What advice do you have for people who are hurting?
There are no rules or ways of doing it that are right or wrong. There is no perfect. There is only what feels instinctually appropriate for your children and your family. Every family determines what is best for them based on individual needs. It is imperative to let kids know they are safe and they are okay.
Communicate and ask kids how and what their thoughts are. Ask how they are feeling. Listen to them, don’t tell them how they should be feeling. Express to kids what you are feeling in a way that is age appropriate for them to understand.
Model the behaviors that match the emotions you are feeling that you would like your child to emulate. If you are feeling angry, demonstrate it to your child in a way you would like to see them demonstrate it.
Let each child go through this in their own way and maintain bio-individuality. What works for one child may be different for another. There is no right or wrong way to express sadness, grief, or fear. There is no specific timeline of when feelings should begin or end.
How can someone cope with the pain?
First by recognizing there is no perfect, or right or wrong way. Everyone heals at their own pace. It is often the idea of thinking we should be healing better or different than we are doing that creates increased pain, despair, and frustration.
A recommendation to clear emotional preoccupation or sadness is to seek a Rapid Resolution Therapist. Traditional thinking would be for someone to need to experience the pain to cope or to heal. A different way of thinking would be to illuminate someone’s stuckness and create clarity, as then people can truly heal. Often people experience fear at a level below awareness, and believe if they no longer feel pain they will feel less connected, feel less love, or forget an event or person.
Do you send your children back to the school?
Children will respond to your tone and the way you introduce information. They determine whether they feel safe based on the model we represent. Whether a child returns back to school or when they return is to be assessed individually based on the needs and concerns of each child. There is no correct answer, only the answer best for your family.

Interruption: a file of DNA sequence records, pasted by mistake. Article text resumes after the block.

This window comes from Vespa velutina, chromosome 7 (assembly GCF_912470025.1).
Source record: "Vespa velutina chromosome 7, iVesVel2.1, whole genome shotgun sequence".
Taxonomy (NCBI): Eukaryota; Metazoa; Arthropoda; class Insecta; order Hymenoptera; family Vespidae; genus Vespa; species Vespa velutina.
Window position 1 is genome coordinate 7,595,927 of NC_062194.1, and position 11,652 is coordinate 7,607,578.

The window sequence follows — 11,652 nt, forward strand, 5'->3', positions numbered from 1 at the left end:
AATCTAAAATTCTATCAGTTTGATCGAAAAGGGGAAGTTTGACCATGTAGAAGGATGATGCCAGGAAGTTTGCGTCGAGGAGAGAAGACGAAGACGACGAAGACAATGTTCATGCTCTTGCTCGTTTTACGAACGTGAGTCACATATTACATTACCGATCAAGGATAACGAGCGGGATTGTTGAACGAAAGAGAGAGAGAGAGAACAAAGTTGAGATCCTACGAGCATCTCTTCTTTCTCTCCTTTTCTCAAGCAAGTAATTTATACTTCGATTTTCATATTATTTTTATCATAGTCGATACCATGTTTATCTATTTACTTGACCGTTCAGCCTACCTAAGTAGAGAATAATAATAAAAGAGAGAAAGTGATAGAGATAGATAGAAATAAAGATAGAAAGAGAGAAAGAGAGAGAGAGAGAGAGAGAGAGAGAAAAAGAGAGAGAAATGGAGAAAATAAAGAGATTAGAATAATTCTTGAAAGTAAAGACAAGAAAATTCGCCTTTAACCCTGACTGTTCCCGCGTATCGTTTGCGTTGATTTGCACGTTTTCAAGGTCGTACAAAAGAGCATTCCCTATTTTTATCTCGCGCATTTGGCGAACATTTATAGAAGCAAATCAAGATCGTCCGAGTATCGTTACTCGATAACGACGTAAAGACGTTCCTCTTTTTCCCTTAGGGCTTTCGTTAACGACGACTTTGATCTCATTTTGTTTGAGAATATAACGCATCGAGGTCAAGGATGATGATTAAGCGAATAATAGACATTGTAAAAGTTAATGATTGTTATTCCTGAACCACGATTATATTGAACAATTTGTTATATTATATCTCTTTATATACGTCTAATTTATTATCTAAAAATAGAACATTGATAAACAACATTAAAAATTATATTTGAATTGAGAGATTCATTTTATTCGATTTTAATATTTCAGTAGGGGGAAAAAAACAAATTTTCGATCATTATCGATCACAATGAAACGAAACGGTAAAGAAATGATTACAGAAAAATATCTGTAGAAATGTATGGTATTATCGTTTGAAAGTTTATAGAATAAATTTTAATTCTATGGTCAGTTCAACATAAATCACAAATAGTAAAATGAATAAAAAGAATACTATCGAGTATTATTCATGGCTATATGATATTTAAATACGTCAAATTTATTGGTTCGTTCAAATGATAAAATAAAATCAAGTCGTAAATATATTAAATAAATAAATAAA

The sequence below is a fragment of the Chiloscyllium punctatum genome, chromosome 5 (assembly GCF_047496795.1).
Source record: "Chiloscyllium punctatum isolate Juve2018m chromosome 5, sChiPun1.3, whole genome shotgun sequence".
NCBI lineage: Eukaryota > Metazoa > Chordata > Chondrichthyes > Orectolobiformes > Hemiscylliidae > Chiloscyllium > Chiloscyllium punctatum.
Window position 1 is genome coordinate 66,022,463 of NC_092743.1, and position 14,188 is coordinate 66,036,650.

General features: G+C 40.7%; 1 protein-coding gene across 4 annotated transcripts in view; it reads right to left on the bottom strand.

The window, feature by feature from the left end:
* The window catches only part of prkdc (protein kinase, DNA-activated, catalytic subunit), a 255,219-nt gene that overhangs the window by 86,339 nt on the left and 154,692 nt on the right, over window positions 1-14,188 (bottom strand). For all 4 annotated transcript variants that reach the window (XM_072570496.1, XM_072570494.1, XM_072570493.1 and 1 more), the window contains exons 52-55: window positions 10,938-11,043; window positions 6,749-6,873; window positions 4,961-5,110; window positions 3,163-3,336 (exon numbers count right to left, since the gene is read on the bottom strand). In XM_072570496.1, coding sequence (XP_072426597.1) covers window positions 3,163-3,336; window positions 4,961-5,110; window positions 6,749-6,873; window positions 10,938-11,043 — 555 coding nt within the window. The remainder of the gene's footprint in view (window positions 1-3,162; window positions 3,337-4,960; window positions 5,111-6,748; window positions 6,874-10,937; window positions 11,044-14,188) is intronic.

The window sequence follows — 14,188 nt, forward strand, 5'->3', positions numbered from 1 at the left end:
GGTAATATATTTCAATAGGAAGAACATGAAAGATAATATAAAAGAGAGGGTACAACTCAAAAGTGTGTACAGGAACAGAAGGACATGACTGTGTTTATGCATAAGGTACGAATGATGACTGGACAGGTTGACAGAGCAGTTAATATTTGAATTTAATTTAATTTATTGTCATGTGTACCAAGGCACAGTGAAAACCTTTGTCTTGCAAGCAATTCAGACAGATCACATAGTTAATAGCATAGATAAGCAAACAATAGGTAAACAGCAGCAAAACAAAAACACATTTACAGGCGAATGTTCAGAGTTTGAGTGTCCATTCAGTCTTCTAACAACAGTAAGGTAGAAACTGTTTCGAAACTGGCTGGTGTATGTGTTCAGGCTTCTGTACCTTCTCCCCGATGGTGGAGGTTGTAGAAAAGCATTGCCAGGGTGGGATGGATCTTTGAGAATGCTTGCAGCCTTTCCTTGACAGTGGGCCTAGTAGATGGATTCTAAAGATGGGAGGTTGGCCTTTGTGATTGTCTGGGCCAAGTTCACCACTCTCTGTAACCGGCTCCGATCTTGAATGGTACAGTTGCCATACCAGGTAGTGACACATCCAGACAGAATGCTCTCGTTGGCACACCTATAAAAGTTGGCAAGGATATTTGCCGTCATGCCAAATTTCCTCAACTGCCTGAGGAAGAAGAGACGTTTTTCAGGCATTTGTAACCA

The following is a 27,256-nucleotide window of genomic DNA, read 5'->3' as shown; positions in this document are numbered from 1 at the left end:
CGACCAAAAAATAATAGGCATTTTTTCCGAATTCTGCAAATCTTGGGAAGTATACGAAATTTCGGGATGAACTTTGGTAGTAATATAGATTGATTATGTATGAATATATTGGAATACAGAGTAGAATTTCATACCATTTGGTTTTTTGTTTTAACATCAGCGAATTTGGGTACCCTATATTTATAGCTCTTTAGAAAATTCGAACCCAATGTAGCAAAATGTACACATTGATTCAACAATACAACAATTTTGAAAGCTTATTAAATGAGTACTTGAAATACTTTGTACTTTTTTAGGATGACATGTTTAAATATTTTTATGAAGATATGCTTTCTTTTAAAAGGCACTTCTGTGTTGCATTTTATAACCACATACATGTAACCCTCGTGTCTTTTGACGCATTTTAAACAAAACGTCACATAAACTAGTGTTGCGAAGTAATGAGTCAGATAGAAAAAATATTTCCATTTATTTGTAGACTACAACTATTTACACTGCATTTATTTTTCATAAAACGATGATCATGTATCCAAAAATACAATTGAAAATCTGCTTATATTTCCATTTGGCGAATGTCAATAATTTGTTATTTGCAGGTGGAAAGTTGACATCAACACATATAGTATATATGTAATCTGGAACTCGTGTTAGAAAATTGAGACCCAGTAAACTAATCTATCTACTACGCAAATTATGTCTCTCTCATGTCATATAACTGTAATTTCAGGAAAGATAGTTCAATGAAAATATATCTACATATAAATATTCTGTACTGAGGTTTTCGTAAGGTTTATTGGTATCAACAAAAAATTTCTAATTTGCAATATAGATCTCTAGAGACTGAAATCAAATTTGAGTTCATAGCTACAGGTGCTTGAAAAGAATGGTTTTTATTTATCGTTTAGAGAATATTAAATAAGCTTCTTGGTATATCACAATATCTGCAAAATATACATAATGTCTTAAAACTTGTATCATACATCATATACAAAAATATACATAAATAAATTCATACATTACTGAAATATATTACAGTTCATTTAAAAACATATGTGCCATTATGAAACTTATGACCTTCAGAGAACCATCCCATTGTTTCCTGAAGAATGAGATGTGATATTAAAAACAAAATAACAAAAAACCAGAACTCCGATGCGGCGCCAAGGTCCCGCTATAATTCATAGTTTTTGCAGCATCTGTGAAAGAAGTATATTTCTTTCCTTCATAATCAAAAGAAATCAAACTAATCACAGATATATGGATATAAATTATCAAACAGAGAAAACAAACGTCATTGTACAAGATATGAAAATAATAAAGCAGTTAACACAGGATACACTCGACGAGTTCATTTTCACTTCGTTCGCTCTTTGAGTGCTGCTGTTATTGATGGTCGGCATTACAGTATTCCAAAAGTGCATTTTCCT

Should you move? Moving could send a mixed message to your child. If you chose to move, be clear of your intention. Play the tape out of all the potential concerns that could happen in the new location. The grass is not always greener on the other side. Every situation, good or bad can be used as a learning experience and can be approached from a positive perspective to find the value of the situation. It is more important what values and ethics are instilled in the home at a foundational level opposed to relying on external sources to fulfill your family’s needs.
Tips for helping parents comfort their children
There are no rules or ways of comforting children that are right or wrong. There is no perfect way or method. There is only what feels instinctually appropriate for your children and your family. Every family determines what is best for them based on individual needs. It is imperative to let kids know they are safe and they are okay.
Communicate and model
Communicate and ask kids how and what their thoughts are. Ask how they are feeling. Listen to them. Don’t tell them how they should feel. Express to kids how you are feeling in a way that is age appropriate for them to understand. Model the behaviors that match the emotions you are feeling that you would like your child to emulate.
Everyone is unique
Let each child go through this in their own way and maintain bio-individuality. What works for one child may be different for another. There are no correct ways to express sadness, grief, or fear. There are no specific timelines of when feelings should begin or end.
Dr. Dara Bushman, Psy.D., NBCCH, RRT